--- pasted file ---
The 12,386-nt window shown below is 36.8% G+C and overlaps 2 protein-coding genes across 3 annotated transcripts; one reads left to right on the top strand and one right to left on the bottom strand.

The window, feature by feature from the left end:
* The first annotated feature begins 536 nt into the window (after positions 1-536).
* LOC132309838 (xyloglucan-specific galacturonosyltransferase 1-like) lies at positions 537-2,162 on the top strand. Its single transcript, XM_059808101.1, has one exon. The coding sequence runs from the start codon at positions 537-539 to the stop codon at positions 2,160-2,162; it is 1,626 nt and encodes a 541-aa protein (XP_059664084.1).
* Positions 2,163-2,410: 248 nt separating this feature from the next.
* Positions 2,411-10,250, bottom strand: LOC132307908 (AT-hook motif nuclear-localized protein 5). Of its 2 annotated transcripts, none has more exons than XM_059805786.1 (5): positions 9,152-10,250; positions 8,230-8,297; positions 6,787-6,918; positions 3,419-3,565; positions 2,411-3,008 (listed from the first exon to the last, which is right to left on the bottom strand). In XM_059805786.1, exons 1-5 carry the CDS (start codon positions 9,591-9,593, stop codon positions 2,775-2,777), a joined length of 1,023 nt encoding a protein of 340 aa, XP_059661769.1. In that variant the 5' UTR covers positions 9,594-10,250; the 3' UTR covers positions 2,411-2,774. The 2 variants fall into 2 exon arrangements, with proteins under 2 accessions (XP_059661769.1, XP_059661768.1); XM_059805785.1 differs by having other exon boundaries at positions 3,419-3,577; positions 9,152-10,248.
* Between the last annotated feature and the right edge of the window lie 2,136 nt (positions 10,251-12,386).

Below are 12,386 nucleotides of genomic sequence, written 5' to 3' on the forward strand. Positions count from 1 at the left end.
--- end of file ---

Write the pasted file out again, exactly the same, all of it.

The 12,386-nt window shown below is 36.8% G+C and overlaps 2 protein-coding genes across 3 annotated transcripts; one reads left to right on the top strand and one right to left on the bottom strand.

The window, feature by feature from the left end:
* The first annotated feature begins 536 nt into the window (after positions 1-536).
* LOC132309838 (xyloglucan-specific galacturonosyltransferase 1-like) lies at positions 537-2,162 on the top strand. Its single transcript, XM_059808101.1, has one exon. The coding sequence runs from the start codon at positions 537-539 to the stop codon at positions 2,160-2,162; it is 1,626 nt and encodes a 541-aa protein (XP_059664084.1).
* Positions 2,163-2,410: 248 nt separating this feature from the next.
* Positions 2,411-10,250, bottom strand: LOC132307908 (AT-hook motif nuclear-localized protein 5). Of its 2 annotated transcripts, none has more exons than XM_059805786.1 (5): positions 9,152-10,250; positions 8,230-8,297; positions 6,787-6,918; positions 3,419-3,565; positions 2,411-3,008 (listed from the first exon to the last, which is right to left on the bottom strand). In XM_059805786.1, exons 1-5 carry the CDS (start codon positions 9,591-9,593, stop codon positions 2,775-2,777), a joined length of 1,023 nt encoding a protein of 340 aa, XP_059661769.1. In that variant the 5' UTR covers positions 9,594-10,250; the 3' UTR covers positions 2,411-2,774. The 2 variants fall into 2 exon arrangements, with proteins under 2 accessions (XP_059661769.1, XP_059661768.1); XM_059805785.1 differs by having other exon boundaries at positions 3,419-3,577; positions 9,152-10,248.
* Between the last annotated feature and the right edge of the window lie 2,136 nt (positions 10,251-12,386).

Below are 12,386 nucleotides of genomic sequence, written 5' to 3' on the forward strand. Positions count from 1 at the left end.